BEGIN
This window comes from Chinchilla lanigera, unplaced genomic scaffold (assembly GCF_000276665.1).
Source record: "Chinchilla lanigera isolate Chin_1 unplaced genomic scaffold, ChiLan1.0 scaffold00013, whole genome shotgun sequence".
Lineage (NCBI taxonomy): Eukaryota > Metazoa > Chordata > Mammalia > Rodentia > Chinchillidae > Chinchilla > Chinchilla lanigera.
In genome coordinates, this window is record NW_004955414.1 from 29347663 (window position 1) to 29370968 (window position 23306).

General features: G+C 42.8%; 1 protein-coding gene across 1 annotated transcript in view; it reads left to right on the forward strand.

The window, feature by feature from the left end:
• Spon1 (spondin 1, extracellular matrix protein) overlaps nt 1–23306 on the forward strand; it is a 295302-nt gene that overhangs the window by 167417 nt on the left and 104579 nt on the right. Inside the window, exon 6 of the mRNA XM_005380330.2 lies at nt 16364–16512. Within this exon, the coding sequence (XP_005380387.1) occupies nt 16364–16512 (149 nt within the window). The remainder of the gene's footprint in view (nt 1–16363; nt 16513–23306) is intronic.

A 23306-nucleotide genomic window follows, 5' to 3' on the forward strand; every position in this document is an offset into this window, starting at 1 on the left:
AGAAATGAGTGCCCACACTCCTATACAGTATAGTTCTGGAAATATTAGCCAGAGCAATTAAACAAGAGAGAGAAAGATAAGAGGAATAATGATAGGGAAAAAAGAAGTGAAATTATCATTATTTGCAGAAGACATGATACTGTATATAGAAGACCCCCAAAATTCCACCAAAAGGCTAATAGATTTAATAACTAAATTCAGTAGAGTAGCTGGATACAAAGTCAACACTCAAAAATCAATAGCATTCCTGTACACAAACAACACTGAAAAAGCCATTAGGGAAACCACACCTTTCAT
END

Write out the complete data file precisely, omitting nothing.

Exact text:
This window comes from Chinchilla lanigera, unplaced genomic scaffold (assembly GCF_000276665.1).
Source record: "Chinchilla lanigera isolate Chin_1 unplaced genomic scaffold, ChiLan1.0 scaffold00013, whole genome shotgun sequence".
Lineage (NCBI taxonomy): Eukaryota > Metazoa > Chordata > Mammalia > Rodentia > Chinchillidae > Chinchilla > Chinchilla lanigera.
In genome coordinates, this window is record NW_004955414.1 from 29347663 (window position 1) to 29370968 (window position 23306).

General features: G+C 42.8%; 1 protein-coding gene across 1 annotated transcript in view; it reads left to right on the forward strand.

The window, feature by feature from the left end:
• Spon1 (spondin 1, extracellular matrix protein) overlaps nt 1–23306 on the forward strand; it is a 295302-nt gene that overhangs the window by 167417 nt on the left and 104579 nt on the right. Inside the window, exon 6 of the mRNA XM_005380330.2 lies at nt 16364–16512. Within this exon, the coding sequence (XP_005380387.1) occupies nt 16364–16512 (149 nt within the window). The remainder of the gene's footprint in view (nt 1–16363; nt 16513–23306) is intronic.

A 23306-nucleotide genomic window follows, 5' to 3' on the forward strand; every position in this document is an offset into this window, starting at 1 on the left:
AGAAATGAGTGCCCACACTCCTATACAGTATAGTTCTGGAAATATTAGCCAGAGCAATTAAACAAGAGAGAGAAAGATAAGAGGAATAATGATAGGGAAAAAAGAAGTGAAATTATCATTATTTGCAGAAGACATGATACTGTATATAGAAGACCCCCAAAATTCCACCAAAAGGCTAATAGATTTAATAACTAAATTCAGTAGAGTAGCTGGATACAAAGTCAACACTCAAAAATCAATAGCATTCCTGTACACAAACAACACTGAAAAAGCCATTAGGGAAACCACACCTTTCAT